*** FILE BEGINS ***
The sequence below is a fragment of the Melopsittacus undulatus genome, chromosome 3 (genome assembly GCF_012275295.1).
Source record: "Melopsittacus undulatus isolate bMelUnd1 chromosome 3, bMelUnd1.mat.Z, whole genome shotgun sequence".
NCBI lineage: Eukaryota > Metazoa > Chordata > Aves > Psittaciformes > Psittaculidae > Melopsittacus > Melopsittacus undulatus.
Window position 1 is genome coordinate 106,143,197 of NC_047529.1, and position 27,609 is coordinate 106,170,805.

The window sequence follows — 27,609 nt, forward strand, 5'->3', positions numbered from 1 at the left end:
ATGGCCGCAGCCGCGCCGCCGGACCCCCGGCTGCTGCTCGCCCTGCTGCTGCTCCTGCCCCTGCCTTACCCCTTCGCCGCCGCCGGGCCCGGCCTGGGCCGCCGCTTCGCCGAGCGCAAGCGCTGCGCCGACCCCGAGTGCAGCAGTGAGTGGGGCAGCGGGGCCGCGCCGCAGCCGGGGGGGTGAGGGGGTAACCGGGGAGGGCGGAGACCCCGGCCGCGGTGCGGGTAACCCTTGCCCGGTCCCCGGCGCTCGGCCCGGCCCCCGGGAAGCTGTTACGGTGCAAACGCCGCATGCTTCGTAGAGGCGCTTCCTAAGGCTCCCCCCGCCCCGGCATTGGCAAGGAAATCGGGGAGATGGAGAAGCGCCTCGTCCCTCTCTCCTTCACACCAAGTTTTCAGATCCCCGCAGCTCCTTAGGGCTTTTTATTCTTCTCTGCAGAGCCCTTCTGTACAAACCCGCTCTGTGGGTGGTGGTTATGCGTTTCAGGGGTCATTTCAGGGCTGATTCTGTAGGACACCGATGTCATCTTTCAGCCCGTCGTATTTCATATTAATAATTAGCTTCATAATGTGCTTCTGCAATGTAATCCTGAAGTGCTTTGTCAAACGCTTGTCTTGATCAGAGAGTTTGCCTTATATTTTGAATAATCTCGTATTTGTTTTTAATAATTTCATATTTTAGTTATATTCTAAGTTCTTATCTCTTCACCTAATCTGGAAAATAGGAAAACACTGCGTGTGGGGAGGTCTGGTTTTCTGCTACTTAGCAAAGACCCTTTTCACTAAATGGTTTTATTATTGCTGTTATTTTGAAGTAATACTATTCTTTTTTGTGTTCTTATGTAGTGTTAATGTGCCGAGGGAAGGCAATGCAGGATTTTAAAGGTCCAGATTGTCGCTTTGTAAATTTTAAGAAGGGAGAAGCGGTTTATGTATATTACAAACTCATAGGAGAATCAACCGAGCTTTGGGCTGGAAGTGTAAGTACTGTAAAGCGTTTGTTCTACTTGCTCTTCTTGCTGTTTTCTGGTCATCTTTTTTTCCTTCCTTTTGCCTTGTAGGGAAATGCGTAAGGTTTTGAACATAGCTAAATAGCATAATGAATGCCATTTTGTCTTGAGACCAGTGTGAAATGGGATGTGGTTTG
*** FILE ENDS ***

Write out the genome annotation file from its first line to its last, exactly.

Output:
The sequence below is a fragment of the Melopsittacus undulatus genome, chromosome 3 (genome assembly GCF_012275295.1).
Source record: "Melopsittacus undulatus isolate bMelUnd1 chromosome 3, bMelUnd1.mat.Z, whole genome shotgun sequence".
NCBI lineage: Eukaryota > Metazoa > Chordata > Aves > Psittaciformes > Psittaculidae > Melopsittacus > Melopsittacus undulatus.
Window position 1 is genome coordinate 106,143,197 of NC_047529.1, and position 27,609 is coordinate 106,170,805.

The window sequence follows — 27,609 nt, forward strand, 5'->3', positions numbered from 1 at the left end:
ATGGCCGCAGCCGCGCCGCCGGACCCCCGGCTGCTGCTCGCCCTGCTGCTGCTCCTGCCCCTGCCTTACCCCTTCGCCGCCGCCGGGCCCGGCCTGGGCCGCCGCTTCGCCGAGCGCAAGCGCTGCGCCGACCCCGAGTGCAGCAGTGAGTGGGGCAGCGGGGCCGCGCCGCAGCCGGGGGGGTGAGGGGGTAACCGGGGAGGGCGGAGACCCCGGCCGCGGTGCGGGTAACCCTTGCCCGGTCCCCGGCGCTCGGCCCGGCCCCCGGGAAGCTGTTACGGTGCAAACGCCGCATGCTTCGTAGAGGCGCTTCCTAAGGCTCCCCCCGCCCCGGCATTGGCAAGGAAATCGGGGAGATGGAGAAGCGCCTCGTCCCTCTCTCCTTCACACCAAGTTTTCAGATCCCCGCAGCTCCTTAGGGCTTTTTATTCTTCTCTGCAGAGCCCTTCTGTACAAACCCGCTCTGTGGGTGGTGGTTATGCGTTTCAGGGGTCATTTCAGGGCTGATTCTGTAGGACACCGATGTCATCTTTCAGCCCGTCGTATTTCATATTAATAATTAGCTTCATAATGTGCTTCTGCAATGTAATCCTGAAGTGCTTTGTCAAACGCTTGTCTTGATCAGAGAGTTTGCCTTATATTTTGAATAATCTCGTATTTGTTTTTAATAATTTCATATTTTAGTTATATTCTAAGTTCTTATCTCTTCACCTAATCTGGAAAATAGGAAAACACTGCGTGTGGGGAGGTCTGGTTTTCTGCTACTTAGCAAAGACCCTTTTCACTAAATGGTTTTATTATTGCTGTTATTTTGAAGTAATACTATTCTTTTTTGTGTTCTTATGTAGTGTTAATGTGCCGAGGGAAGGCAATGCAGGATTTTAAAGGTCCAGATTGTCGCTTTGTAAATTTTAAGAAGGGAGAAGCGGTTTATGTATATTACAAACTCATAGGAGAATCAACCGAGCTTTGGGCTGGAAGTGTAAGTACTGTAAAGCGTTTGTTCTACTTGCTCTTCTTGCTGTTTTCTGGTCATCTTTTTTTCCTTCCTTTTGCCTTGTAGGGAAATGCGTAAGGTTTTGAACATAGCTAAATAGCATAATGAATGCCATTTTGTCTTGAGACCAGTGTGAAATGGGATGTGGTTTG